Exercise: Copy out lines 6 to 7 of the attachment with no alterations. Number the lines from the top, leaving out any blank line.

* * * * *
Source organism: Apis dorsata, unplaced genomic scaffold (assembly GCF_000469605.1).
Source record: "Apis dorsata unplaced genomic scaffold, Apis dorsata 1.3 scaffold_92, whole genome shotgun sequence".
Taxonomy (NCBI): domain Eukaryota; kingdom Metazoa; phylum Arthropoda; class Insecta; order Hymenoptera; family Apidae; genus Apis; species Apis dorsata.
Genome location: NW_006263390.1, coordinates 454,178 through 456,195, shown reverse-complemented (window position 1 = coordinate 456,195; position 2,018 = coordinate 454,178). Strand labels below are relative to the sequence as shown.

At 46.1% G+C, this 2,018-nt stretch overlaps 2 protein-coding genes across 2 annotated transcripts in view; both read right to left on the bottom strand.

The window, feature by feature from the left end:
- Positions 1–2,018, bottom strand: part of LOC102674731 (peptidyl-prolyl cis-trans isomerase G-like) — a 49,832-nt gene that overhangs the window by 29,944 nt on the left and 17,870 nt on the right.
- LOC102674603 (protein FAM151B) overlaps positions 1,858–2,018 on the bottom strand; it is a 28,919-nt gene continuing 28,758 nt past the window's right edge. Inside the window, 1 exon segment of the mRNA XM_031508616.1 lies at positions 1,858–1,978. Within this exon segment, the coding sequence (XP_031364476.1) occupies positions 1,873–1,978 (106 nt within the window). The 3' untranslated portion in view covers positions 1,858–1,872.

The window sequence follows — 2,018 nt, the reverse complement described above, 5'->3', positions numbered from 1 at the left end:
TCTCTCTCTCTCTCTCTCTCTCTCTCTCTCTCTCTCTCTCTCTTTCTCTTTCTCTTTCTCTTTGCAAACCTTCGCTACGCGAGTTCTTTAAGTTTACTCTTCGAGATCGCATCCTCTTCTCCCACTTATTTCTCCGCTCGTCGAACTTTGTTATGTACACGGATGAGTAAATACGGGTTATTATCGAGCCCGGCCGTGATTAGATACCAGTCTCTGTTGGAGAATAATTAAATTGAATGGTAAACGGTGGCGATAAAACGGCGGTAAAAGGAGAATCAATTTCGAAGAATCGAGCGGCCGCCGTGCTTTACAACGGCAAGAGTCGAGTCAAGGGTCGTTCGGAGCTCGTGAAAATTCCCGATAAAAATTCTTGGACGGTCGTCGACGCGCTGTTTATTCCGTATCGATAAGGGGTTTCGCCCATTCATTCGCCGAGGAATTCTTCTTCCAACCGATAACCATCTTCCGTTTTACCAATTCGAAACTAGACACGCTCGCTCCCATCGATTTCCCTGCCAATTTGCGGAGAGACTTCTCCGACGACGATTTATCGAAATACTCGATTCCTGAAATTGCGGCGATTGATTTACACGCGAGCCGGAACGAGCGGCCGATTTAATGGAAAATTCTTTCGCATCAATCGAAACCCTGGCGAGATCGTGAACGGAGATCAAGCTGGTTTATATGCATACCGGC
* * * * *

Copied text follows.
The window, feature by feature from the left end:
- Positions 1–2,018, bottom strand: part of LOC102674731 (peptidyl-prolyl cis-trans isomerase G-like) — a 49,832-nt gene that overhangs the window by 29,944 nt on the left and 17,870 nt on the right.